Unexplained metal monolith discovered in remote area of Utah's Red Rock Country

An unexplained metal monolith was discovered in Utah's Red Rock Country, the Utah Department of Public Safety announced Monday.

In a statement shared on its website, the department said the structure was discovered by the DPS's Aero Bureau and the Utah Division of Wildlife Resources on Nov. 18 while on a mission to conduct a count of big horn sheep in a portion of southeastern Utah.

Photos of the monolith shared by the department show an approximately 10-foot metal column with four sides. The surface is shiny but doesn't appear to be reflective.

"While on this mission, they spotted an unusual object and landed nearby to investigate further," the statement read. "The crew members found a metal monolith installed in the ground in a remote area of red rock."

The statement added that there was "no obvious indication" of who installed the monolith but reminded the public that it is illegal to install "structures or art without authorization on federally managed public lands, no matter what planet you’re from."

"We’re almost 100% sure this is an installation attempt of some kind," Utah Department of Public Safety spokesperson Lt. Nick Street told USA TODAY. "Not an attempt, they successfully installed it in the Red Rock in southeastern Utah.

Monolith discovered in Utah's Red Rock Country.
Monolith discovered in Utah's Red Rock Country.

The exact location of the installation was not disclosed due to its remote area in an effort to stop individuals from attempting to locate it.

"There is a significant possibility they may become stranded and require rescue," the statement warned.

The statement concluded that The Bureau of Land Management will determine if further investigation is needed.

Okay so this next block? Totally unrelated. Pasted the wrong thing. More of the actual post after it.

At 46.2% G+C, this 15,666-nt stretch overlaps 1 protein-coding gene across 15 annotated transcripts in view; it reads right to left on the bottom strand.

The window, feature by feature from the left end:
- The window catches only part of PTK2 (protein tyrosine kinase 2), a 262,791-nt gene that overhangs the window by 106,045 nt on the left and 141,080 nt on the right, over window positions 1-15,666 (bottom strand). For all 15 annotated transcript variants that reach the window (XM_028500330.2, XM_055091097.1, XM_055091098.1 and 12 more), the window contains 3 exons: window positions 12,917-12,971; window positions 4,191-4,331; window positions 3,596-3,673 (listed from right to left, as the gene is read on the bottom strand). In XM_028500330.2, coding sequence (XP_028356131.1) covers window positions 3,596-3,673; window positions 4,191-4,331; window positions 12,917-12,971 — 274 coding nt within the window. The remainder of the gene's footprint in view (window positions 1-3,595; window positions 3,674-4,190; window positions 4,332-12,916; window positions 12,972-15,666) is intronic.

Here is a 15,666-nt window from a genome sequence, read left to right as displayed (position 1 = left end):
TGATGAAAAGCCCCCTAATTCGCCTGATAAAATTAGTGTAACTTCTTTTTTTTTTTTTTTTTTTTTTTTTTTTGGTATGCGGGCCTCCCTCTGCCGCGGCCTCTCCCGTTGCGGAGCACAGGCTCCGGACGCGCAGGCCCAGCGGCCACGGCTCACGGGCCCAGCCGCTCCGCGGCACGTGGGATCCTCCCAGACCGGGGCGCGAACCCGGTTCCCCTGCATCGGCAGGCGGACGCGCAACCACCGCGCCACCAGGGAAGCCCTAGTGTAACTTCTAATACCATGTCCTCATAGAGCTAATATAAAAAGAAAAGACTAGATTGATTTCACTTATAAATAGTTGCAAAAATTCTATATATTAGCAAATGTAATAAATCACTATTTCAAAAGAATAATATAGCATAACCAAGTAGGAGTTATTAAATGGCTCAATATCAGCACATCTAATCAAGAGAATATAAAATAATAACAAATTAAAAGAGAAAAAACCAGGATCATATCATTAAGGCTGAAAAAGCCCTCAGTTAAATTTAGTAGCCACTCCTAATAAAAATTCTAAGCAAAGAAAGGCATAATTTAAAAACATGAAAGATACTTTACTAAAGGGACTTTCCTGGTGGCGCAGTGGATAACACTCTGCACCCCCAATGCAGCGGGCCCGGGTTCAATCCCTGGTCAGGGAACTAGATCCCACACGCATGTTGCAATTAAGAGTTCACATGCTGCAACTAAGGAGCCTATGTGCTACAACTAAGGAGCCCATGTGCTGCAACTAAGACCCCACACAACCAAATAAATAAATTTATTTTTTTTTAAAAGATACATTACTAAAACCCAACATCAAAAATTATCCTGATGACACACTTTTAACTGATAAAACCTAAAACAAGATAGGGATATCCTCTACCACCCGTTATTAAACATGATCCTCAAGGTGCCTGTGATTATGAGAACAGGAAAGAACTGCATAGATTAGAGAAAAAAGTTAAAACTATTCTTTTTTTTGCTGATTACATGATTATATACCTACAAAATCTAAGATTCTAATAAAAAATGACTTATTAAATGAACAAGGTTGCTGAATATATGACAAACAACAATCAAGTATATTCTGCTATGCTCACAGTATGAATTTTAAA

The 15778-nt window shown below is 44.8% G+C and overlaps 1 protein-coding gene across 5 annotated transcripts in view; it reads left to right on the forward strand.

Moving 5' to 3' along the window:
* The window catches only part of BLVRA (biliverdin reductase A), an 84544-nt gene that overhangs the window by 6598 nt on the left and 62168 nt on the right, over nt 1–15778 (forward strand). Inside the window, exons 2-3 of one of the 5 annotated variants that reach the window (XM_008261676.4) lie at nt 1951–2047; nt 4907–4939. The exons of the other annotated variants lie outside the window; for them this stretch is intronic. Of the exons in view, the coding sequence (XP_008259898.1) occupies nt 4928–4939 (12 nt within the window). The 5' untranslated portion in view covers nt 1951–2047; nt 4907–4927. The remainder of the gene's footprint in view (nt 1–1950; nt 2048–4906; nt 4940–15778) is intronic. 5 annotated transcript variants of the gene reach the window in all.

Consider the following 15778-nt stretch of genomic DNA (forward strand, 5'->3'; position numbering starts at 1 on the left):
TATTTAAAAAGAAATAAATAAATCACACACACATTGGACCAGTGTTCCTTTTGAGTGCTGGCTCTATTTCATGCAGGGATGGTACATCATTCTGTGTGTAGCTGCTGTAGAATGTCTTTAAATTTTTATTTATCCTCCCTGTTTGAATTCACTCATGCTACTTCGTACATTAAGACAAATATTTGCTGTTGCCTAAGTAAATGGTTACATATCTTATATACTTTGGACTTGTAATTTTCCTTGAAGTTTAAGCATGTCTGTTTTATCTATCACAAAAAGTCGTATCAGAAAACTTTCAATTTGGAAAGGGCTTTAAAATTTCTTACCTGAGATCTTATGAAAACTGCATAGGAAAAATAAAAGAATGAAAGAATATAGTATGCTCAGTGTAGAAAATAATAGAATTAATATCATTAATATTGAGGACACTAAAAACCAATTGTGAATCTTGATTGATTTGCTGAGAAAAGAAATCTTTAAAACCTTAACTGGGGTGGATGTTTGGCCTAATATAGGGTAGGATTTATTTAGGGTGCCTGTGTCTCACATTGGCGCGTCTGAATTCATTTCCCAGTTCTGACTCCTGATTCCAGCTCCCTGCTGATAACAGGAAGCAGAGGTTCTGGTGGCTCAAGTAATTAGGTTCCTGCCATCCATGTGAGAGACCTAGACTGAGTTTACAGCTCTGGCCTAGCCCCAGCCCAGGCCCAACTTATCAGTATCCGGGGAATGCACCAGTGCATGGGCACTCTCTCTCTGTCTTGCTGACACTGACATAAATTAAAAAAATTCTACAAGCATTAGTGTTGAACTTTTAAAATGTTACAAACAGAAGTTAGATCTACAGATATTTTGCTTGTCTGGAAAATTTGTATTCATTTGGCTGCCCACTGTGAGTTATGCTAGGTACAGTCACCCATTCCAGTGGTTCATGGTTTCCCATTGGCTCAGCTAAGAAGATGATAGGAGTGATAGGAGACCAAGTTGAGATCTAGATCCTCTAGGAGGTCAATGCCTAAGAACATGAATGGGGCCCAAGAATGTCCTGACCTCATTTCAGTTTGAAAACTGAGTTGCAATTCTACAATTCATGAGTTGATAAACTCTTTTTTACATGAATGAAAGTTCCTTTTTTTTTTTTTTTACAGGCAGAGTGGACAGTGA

"It’s stainless steel. It’s put together with pop rivets," Street said. "That kind of says it was definitely put together by humans. ... As far as the timeline, for all we know, it could have been placed there 50, 60 years ago and because of the material it’s made out of it hasn’t weathered – it was meant not to. It’s definitely an interesting installation."

Red Rock is one of five hiking regions distinguished by the Utah Travel Industry. The area is southern Utah canyon country, which includes all five of Utah's national parks and many of its monuments and state parks.

The DPS warning to not attempt to locate the monolith comes about a month after a California woman who was missing for nearly two weeks at Zion National Park in Utah was found safely.

Holly Suzanne Courtier, 38, hadn’t been seen since riding a private shuttle into the park’s Grotto area on Oct. 6. Her disappearance prompted multiple search and rescue efforts that were complicated by the fact that Courtier didn’t have a cell phone and hadn’t left a trip itinerary.

Contributing: Steve Kiggins, Jordan Culver

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This article originally appeared on USA TODAY: Utah Red Rock Country: Metal monolith discovered in remote area